“It seems that these tests have a high enough sensitivity only in the case of symptomatic people, but even this situation should be treated with great caution. In conclusion, rapid tests are not suitable for the diagnosis of SARS-CoV-2 infection, but remain a good tool for triage of symptomatic people,” he added.

According to him, the study’s findings are even more worrying considering that, at this moment, over 66% of the tests officially reported in Romania are rapid tests.

“Widely used, these tests lead to a false impression of protection and thus to the spread of the epidemic, especially among asymptomatic people. This phenomenon, corroborated with a low national testing rate, would lead, according to our studies, to a real number of cases that is 5 to 7 times higher. If we continue at this pace, we have great chances to develop immunity naturally rather than through vaccination, as Romania already has today, in reality, almost 100,000 cases a day,” the MedLife CEO explained.

The healthcare group also said that the detection and isolation of those infected with COVID-19 remains a priority in the fourth wave of the pandemic, especially as Delta is more contagious than the other virus strains.

irina.marica@romania-insider.com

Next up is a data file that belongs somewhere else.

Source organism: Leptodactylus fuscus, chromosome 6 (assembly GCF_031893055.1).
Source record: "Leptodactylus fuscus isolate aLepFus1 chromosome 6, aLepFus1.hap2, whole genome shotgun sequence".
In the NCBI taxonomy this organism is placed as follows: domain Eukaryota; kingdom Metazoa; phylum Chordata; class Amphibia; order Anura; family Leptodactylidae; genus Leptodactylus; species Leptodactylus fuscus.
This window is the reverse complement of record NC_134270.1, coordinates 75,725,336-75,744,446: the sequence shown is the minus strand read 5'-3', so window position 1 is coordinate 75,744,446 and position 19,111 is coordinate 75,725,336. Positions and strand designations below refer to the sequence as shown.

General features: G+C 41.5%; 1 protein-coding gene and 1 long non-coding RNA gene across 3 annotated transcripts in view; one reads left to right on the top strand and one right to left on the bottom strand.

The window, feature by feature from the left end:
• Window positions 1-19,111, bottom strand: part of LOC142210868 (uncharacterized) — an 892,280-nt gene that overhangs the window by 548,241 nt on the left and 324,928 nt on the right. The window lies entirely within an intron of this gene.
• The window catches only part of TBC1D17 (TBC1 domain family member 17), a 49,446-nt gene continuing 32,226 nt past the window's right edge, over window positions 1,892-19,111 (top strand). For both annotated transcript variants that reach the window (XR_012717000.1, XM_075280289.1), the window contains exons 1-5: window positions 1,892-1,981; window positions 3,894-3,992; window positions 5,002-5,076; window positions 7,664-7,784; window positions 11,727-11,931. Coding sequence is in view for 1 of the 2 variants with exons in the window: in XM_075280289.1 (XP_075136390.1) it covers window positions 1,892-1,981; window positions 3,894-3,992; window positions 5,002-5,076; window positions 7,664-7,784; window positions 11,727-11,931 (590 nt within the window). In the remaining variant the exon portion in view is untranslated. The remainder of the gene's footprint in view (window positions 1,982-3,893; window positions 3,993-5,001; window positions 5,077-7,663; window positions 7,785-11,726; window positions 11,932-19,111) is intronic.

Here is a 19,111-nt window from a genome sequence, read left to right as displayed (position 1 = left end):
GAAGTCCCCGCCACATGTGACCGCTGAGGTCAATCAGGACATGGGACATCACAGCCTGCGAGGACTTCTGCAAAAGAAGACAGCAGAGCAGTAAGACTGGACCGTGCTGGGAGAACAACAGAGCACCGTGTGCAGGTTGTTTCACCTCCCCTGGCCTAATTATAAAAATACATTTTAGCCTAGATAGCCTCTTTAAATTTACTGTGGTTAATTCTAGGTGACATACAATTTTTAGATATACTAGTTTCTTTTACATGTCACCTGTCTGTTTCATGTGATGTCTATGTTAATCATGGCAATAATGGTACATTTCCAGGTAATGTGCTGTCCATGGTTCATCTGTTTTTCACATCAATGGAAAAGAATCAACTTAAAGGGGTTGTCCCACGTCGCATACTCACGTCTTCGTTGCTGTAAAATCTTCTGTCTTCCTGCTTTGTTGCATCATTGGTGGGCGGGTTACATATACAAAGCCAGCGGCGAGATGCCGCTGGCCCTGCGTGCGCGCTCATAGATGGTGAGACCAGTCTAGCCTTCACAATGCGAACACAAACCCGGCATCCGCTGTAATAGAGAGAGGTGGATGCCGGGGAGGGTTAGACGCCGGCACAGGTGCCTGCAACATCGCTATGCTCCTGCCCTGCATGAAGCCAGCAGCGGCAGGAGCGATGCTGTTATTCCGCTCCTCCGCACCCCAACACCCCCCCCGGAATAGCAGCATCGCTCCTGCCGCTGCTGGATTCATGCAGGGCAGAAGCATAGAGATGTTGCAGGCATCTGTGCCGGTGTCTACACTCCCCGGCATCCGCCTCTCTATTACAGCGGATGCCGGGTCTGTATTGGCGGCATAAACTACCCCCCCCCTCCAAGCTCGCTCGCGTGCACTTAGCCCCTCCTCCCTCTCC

(Photo source: Juan Moyano/Dreamstime.com)

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Profile picture for user irina.popescu0
Irina Marica
Senior Editor

Irina holds a BA in Journalism and has been part of the Romania-Insider.com team since its early days in 2011. She likes to keep the Romania-insider.com readers informed every day. Irina reports on various topics, on a wide range of areas such as politics, social or entertainment. She also writes travel or leisure articles, as well as interviews. She splits her time between Sinaia, her hometown, and Bucharest. Being born and raised in a mountain town, Irina loves spending time in nature, but she also likes to read, write, listen to music, travel, teach her dog new tricks and listen to other people’s stories (so don’t hesitate to contact her for an interview if you have an interesting story that you want to share with the Romania-insider.com readers). She dreams to visit Iceland one day and maybe get to see the Arctic Monkeys play live.  You can send her press releases or feedback on her stories by emailing irina.marica@romania-insider.com.

 

Study by Romanian healthcare group MedLife shows limited effectiveness of rapid COVID-19 tests

According to local healthcare group MedLife, rapid COVID-19 tests are less sensitive than the RT-PCR tests. Thus, their use can lead to a feeling of false protection, and implicitly to the spread of the epidemic, especially among asymptomatic patients.

The private medical group carried out the second stage of its study to assess the sensitivity of rapid tests, using, in parallel, for comparison, RT-PCR tests. The first stage was conducted last year on a sample of 97 people and, in the second phase, the MedLife doctors also analyzed a sample of another 1,002 people.